The motherboard had to be sort of out-of-the-box ESX compliant. Because it had to be cheap, I decided to drop full compliancy right away. I came up with a board that works great after injecting a NIC driver into the ESXi installer ISO. ASRock B85M Pro4

Storage had to be SSD. All my Macs have SSD and it’s just awesome. Booting a physical or virtual computer from a conventional harddisk should be forbidden by law.
Decided to buy 2 240GB SSD’s to accommodate the VMs. Crucial 2.5″ M500 240GB
One of my old Apple disks will contain installation sources.

The whole config including everything like PSU, SATA cables costed me around 750 Euros. I sold my old PC for 300 Euros.

In the near future I will post my experiences regarding this setup. Beneath are a few pics of the building proces in reverse order:

ESX Booting

ESX Booting

The finished product

The finished product

Everything connected

Everything connected

Disks on the tray

Disks on the tray

Position of the disks

Position of the disks

CPU mounted

CPU mounted

Starting the wiring

Starting the wiring

The motherboard

The motherboard

The case

The case




Sabayon 4.2 on a Dell XPS M1330

During my quest finding the perfect GNU/Linux distribution for my daily computing needs during the last 13 years, I have ran into Sabayon Linux. Sabayon 4.2 to be precise. You can get it in two flavours a KDE and a GNOME flavour.
I don’t care about either of those two. I want to use XFCE this time.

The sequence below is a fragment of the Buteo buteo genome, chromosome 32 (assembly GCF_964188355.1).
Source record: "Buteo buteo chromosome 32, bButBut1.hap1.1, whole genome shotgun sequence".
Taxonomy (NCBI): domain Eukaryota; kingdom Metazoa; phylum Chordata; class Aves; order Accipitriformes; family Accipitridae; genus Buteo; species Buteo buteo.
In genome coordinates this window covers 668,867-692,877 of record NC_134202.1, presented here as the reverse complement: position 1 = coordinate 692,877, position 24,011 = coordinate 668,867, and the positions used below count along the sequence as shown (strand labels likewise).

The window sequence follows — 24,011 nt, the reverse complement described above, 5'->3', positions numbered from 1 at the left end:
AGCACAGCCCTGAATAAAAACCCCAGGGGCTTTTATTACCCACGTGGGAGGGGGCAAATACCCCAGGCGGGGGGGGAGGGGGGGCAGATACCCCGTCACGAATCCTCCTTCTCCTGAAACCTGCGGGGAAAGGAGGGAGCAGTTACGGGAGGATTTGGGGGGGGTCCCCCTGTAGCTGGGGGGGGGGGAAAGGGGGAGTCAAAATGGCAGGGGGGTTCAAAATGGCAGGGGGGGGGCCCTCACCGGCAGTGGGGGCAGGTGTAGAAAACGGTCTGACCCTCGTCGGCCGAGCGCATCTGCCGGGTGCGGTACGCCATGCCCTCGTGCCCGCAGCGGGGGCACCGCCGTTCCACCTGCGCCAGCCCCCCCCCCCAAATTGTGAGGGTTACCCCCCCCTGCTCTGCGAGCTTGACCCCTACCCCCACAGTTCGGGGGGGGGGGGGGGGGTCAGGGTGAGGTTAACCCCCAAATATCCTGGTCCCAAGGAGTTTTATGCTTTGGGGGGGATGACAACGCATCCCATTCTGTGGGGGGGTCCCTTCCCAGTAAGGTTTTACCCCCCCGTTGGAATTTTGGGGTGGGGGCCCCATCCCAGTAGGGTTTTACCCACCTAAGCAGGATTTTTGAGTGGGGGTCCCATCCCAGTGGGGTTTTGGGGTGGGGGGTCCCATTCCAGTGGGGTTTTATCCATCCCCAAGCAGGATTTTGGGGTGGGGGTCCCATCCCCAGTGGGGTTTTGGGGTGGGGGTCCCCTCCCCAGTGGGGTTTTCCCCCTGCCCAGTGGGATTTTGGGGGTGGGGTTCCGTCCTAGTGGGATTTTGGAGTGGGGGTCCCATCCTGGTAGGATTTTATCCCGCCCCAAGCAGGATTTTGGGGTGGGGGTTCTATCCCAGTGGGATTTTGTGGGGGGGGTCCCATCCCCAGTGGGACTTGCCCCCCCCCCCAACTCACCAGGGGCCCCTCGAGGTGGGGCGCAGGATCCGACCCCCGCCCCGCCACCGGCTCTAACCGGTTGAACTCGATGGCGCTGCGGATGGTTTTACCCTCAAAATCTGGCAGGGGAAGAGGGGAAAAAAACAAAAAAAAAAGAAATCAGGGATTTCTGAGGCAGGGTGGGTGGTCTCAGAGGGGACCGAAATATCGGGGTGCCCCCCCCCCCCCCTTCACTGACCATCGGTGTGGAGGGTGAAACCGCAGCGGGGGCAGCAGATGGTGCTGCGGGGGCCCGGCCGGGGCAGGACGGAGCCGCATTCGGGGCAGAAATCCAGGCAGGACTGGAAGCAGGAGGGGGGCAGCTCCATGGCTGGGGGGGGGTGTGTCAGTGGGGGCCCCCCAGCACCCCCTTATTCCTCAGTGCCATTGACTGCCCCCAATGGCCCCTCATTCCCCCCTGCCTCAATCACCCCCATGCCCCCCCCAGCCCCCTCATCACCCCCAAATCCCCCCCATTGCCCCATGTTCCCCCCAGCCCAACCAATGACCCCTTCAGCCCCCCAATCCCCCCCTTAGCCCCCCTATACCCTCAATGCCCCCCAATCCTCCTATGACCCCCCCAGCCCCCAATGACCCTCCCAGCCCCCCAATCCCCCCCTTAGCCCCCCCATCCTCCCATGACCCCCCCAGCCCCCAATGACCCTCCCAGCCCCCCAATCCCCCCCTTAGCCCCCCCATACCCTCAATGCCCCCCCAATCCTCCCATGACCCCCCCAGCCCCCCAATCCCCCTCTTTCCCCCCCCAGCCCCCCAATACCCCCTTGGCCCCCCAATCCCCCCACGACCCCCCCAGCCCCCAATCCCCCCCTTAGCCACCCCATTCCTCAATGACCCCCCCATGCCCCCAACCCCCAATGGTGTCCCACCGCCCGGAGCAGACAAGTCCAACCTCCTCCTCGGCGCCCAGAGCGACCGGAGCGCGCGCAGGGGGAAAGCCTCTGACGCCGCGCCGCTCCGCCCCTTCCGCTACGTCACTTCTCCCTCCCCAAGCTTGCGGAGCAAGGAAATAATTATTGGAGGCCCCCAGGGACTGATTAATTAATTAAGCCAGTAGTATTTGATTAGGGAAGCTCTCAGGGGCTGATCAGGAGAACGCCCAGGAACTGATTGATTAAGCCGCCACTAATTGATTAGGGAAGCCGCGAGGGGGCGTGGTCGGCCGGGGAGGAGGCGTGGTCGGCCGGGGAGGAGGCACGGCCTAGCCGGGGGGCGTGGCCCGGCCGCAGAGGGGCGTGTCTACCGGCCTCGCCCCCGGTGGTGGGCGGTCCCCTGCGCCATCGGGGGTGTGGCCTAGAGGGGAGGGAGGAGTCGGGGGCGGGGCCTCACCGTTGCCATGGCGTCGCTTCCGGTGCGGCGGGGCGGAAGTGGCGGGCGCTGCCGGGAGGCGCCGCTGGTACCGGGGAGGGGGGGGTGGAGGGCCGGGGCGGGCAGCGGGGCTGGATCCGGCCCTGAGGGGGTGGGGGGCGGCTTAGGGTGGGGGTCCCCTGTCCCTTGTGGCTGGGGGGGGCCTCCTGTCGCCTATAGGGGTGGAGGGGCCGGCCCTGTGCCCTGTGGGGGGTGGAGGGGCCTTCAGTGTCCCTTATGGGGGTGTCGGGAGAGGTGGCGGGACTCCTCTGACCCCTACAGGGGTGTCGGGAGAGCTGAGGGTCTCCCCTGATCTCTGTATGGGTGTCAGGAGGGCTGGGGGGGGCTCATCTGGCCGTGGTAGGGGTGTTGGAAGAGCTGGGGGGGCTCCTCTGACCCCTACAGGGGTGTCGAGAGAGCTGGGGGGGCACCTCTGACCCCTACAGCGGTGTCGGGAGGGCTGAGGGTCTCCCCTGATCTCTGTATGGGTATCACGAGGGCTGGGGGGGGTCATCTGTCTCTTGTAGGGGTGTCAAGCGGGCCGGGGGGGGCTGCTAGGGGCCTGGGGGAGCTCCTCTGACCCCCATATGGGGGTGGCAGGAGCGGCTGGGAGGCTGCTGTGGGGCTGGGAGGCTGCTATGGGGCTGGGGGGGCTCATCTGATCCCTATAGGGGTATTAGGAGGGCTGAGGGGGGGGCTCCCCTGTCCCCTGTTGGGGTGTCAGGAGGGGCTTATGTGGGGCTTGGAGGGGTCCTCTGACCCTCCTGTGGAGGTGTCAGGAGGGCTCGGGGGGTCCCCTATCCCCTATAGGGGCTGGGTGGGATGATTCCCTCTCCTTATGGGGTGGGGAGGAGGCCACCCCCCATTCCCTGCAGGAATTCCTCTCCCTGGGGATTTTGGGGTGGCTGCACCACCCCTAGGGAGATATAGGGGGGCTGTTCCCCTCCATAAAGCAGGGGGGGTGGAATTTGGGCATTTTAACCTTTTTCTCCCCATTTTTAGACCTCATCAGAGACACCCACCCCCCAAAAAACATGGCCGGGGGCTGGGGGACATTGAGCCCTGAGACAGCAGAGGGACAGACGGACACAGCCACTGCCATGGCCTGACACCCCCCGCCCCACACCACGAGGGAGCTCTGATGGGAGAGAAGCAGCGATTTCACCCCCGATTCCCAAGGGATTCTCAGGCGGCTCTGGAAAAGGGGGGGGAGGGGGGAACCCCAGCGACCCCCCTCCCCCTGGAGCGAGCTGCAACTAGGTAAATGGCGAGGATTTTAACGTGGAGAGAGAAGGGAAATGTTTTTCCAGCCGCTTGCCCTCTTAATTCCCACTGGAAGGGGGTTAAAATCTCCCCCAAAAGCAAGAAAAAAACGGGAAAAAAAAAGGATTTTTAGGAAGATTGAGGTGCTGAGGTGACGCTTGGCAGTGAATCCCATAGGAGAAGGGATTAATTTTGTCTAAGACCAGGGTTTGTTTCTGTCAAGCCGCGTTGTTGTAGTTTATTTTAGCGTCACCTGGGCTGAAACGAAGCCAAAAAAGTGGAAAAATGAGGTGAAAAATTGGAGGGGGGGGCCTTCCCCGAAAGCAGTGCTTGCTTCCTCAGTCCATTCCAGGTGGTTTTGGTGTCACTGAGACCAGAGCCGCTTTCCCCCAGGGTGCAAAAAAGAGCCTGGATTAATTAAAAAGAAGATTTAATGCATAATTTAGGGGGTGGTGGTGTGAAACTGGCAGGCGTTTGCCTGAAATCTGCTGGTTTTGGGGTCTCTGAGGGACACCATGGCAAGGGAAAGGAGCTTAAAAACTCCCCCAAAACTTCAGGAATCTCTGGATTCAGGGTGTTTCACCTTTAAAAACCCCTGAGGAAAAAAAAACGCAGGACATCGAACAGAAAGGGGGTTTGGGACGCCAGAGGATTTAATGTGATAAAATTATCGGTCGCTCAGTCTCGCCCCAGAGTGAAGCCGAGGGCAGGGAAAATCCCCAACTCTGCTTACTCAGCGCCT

Because Sabayon doesn’t come in an XFCE flavour, you’ll have to choose GNOME or KDE to startup with.
I have chosen KDE….but GNOME is fine too.

During installation you’ll have the option to chose the kind of installation. Or KDE (or Gnome on the GNOME DVD), or XBMC, or FluxBox, or blablablabla.
Obviously no XFCE there either…..Because I wanted a clean starting point, I chose to go for the FluxBox installation.
That way I would have a minimal and more important clean installation perfect for installing XFCE later on.
The installation is pretty straight forward. Not very much additional choices that can be made.
After installation the idea of the clean installation went up in flames.
Despite the fact that I chose for the FluxBox installation a lot of KDE stuff was installed.
Ah well….we can uninstall the useless stuff later on, as I did.
Sabayon 4.2 does a good job handling all my notebook’s hardware. Everything is detected and it all works out of the box. No need to install the Nvidia drivers…they are already there and just work. No need to fiddle with my soundchip….it just works. Just install XFCE and you’re ready to go. Thumbs up to Sabayon!

A few things I had to alter to the configuration to get rid of some annoyances:

* System bell/beep
One of the most anoying things while working in the terminal on Linux is the system bell.
Especially if you like to use tab (auto-completion) and you don’t have an exact match.
On Sabayon (not sure if it is Sabayon or my M1330) the beep isn’t a real beep. It’s even more annoying.
It’s some sort of high pitched chicken. Had to get rid of that one….fast.
You can easily achieve that by editing the following items:
– Uncomment the “#set bell-style none” to make it look like “set bell-style none” or if you like “set bell-style visual” in the file /etc/inputrc.
This disables the beep in the consoles after reboot.
– Add “/usr/bin/xset -b b 0″ to some of the possible places for this. Like your X session manager or xinitrc.
– Add “blacklist pcspkr” to the /etc/modprobe.d/blacklist file.
This disables the pcspkr kernel module after a reboot.

* Trackpad
The M1330 has a fairly small trackpad. Sabayon by default has trackpad scrolling enabled on the edges of the pad. I don’t like that. If you want to disable this, open “/etc/hal/fdi/policy/11-x11-synaptics.fdi”. In this file you’ll see four lines that say something about scrolling. Depending on your needs set the ones you don’t like to “false”. I personally disabled all…..what a relief.